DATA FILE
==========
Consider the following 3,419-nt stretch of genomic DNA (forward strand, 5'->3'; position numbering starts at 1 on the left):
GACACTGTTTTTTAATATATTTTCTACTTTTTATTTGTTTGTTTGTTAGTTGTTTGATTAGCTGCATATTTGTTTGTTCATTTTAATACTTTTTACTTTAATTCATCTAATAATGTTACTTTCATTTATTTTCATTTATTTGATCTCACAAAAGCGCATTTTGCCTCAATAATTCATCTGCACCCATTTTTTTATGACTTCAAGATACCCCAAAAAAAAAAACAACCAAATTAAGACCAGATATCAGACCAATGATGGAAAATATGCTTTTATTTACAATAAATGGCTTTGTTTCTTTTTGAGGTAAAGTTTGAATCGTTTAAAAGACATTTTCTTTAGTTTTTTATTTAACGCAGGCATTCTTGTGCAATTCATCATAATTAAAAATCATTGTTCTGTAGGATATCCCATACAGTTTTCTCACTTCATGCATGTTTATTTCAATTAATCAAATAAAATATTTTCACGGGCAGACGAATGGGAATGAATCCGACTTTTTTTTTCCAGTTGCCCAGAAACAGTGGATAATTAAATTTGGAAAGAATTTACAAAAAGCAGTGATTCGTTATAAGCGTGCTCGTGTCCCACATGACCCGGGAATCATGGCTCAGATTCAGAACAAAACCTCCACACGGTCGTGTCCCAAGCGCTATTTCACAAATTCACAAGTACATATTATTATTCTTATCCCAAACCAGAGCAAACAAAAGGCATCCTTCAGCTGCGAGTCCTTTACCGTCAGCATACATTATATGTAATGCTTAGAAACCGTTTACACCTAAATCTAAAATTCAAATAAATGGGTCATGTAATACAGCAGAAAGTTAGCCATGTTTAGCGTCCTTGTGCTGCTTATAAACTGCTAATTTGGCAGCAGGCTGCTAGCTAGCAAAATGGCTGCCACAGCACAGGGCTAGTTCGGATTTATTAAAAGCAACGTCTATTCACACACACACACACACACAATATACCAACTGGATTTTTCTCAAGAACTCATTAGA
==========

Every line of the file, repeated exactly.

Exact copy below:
Consider the following 3,419-nt stretch of genomic DNA (forward strand, 5'->3'; position numbering starts at 1 on the left):
GACACTGTTTTTTAATATATTTTCTACTTTTTATTTGTTTGTTTGTTAGTTGTTTGATTAGCTGCATATTTGTTTGTTCATTTTAATACTTTTTACTTTAATTCATCTAATAATGTTACTTTCATTTATTTTCATTTATTTGATCTCACAAAAGCGCATTTTGCCTCAATAATTCATCTGCACCCATTTTTTTATGACTTCAAGATACCCCAAAAAAAAAAACAACCAAATTAAGACCAGATATCAGACCAATGATGGAAAATATGCTTTTATTTACAATAAATGGCTTTGTTTCTTTTTGAGGTAAAGTTTGAATCGTTTAAAAGACATTTTCTTTAGTTTTTTATTTAACGCAGGCATTCTTGTGCAATTCATCATAATTAAAAATCATTGTTCTGTAGGATATCCCATACAGTTTTCTCACTTCATGCATGTTTATTTCAATTAATCAAATAAAATATTTTCACGGGCAGACGAATGGGAATGAATCCGACTTTTTTTTTCCAGTTGCCCAGAAACAGTGGATAATTAAATTTGGAAAGAATTTACAAAAAGCAGTGATTCGTTATAAGCGTGCTCGTGTCCCACATGACCCGGGAATCATGGCTCAGATTCAGAACAAAACCTCCACACGGTCGTGTCCCAAGCGCTATTTCACAAATTCACAAGTACATATTATTATTCTTATCCCAAACCAGAGCAAACAAAAGGCATCCTTCAGCTGCGAGTCCTTTACCGTCAGCATACATTATATGTAATGCTTAGAAACCGTTTACACCTAAATCTAAAATTCAAATAAATGGGTCATGTAATACAGCAGAAAGTTAGCCATGTTTAGCGTCCTTGTGCTGCTTATAAACTGCTAATTTGGCAGCAGGCTGCTAGCTAGCAAAATGGCTGCCACAGCACAGGGCTAGTTCGGATTTATTAAAAGCAACGTCTATTCACACACACACACACACACAATATACCAACTGGATTTTTCTCAAGAACTCATTAGA